Christmas and New Year Holidays are best loved by young and old alike. There is something in the air during these season that makes people feel lighthearted and joyful which maybe intensified by alcoholic beverages or over-drinking during time spent with family and friends.
According to one division of DOT, the National highway Traffic Safety Administration, almost half of fatalities happening during U.S. holidays are alcohol-related. Because of the joyous occasion, many considered New Year as the deadliest of all. However, New Year does not top the list as the honor goes to Thanksgiving that continued to carry the title.
A spokesman of AAA, Robert Sinclair stated that the combined factors of more than50% drivers on the road and the higher-than-usual intake of alcohol are basic ingredients of the danger leading to more than 502 dying on the road that day. Sinclair continued that most vehicles are conflict potentials and during holidays, motorists travel loaded with liquor and end up with a crash.
Christmas is not on top as the deadliest but many car mishaps occur during these events. The Pennsylvania State Police are keeping statistics of accidents and fatalities. They considered the Yuletide season from December 21 ending in December 25. The year 2012 yielded more deaths, injuries an accident from 509 (2011) to 1,336 (2012). There were 315 injured people in 2012 and lesser count of 169 in 2011. Seven people were killed in 2012 but 5 fatalities last year.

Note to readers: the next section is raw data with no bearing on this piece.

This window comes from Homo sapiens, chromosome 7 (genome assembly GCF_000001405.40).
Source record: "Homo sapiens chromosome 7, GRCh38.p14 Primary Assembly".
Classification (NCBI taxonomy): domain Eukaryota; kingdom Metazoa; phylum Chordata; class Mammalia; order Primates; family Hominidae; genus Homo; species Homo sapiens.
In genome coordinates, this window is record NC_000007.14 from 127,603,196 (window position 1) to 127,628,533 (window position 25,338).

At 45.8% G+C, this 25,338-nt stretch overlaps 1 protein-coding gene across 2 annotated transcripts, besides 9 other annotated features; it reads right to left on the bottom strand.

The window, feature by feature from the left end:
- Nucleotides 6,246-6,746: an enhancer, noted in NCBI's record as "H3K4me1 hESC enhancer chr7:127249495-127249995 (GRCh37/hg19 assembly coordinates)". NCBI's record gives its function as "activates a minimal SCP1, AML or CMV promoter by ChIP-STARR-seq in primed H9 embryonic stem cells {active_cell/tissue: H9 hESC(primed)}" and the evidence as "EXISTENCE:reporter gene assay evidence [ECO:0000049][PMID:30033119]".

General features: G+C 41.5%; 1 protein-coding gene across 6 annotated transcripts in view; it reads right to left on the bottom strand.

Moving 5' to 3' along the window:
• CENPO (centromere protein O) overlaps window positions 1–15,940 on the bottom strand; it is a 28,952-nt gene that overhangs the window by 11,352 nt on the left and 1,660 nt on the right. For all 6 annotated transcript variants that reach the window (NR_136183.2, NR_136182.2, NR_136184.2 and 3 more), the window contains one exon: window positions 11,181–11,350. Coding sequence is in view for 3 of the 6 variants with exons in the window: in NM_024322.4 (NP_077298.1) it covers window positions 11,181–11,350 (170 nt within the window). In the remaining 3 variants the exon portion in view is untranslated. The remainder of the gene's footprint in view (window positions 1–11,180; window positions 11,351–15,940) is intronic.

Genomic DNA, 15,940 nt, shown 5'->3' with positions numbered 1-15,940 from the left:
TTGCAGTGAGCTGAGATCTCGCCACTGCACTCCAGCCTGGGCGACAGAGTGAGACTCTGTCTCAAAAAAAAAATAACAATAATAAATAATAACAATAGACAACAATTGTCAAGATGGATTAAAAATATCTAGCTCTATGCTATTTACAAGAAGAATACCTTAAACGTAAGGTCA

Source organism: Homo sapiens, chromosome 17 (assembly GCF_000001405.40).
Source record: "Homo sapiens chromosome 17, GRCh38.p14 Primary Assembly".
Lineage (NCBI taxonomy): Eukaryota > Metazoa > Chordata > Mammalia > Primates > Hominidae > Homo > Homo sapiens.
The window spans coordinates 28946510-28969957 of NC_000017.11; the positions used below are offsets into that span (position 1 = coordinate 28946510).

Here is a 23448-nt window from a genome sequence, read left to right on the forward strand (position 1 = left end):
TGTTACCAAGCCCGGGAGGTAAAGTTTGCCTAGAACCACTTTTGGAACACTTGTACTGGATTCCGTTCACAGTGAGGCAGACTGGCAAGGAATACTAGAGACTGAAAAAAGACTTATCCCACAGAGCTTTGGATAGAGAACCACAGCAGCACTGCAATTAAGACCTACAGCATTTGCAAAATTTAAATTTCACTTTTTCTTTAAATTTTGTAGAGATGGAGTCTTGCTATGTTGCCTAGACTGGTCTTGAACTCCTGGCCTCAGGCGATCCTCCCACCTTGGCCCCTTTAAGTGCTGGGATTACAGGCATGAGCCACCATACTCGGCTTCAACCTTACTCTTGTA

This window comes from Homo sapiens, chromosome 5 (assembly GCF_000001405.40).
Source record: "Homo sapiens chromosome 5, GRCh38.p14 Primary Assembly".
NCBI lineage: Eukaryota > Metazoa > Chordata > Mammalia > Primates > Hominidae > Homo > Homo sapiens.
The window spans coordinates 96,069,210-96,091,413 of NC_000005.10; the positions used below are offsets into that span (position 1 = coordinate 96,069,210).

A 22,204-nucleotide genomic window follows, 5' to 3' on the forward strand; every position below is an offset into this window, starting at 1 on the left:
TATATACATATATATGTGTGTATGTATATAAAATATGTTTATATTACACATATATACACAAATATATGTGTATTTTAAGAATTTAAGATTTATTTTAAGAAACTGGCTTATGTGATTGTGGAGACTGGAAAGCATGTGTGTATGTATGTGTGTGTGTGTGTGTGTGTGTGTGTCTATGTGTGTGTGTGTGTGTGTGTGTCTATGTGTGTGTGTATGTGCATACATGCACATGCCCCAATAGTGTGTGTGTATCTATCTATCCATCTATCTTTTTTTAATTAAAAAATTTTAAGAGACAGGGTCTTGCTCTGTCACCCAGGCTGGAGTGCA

The most common infractions committed by people who were arrested or issued citations during the Holidays were:
1. People who are DUI;
2. Drivers operating over the speed limit;
3. Drivers and passengers failed to follow seat belt regulations; and
4. Drivers disregarding safety seat on children- passengers.
Although the Pennsylvania State Police agree that Christmas is not the deadliest holiday for driving but it can be dangerous. Based on their statistics, more car accidents take place on Yuletide season as compared with ordinary times.
During the span of Yuletide holidays, Pa police confirmed that seven people died and 315 were injured in statewide crashes.
Crashes occurred between December 21 to 28 and out of the 1,336 mishaps; more than 108 were alcohol-related. Two out of seven fatalities were not wearing seat belts.
There were 348 arrests made by troopers due to DUI; 2,152 were issued speeding citations; 313 individuals for not wearing seat belts and 37 for failing to place young children on safety seats.
On the local level, Trooper K looks after the highways in Philadelphia, Delaware and Montgomery. They were able to respond to 109 crashes which were alcohol-related but no fatalities; made 32 DUI arrest and issued 794 citations. This is much more than Trooper K’s 16 DUI crashes and 709 citations made last year.
Philly Police Department observed that they were handling lesser vehicle wrecks but more DUI charges during the weekend and throughout Christmas Day compared to last year. Troopers from Philly, Delaware and Montgomery responded to a total of 109 crashes from December 21 to 25. Out of the number, 8 were alcohol-related and no fatalities.
Statewide statistics reported arrests of 348 people for DUI and 2,152 were given speeding ticket citation, 313 for non-wearing of seat belt and 37 for failure to place young children on safety seats.
State police during the two-day New Year’s crackdown last year handled 70 crash cases all related to alcohol; 23 DUI arrests and 553 citations in the three county regions.
Accident victims have rights. Let an injury lawyer assist you. You may be eligible for compensation for your injuries, wage loss and medical bills.
Source: Montgomery News
Source: I4U Com
Source: Accident in Com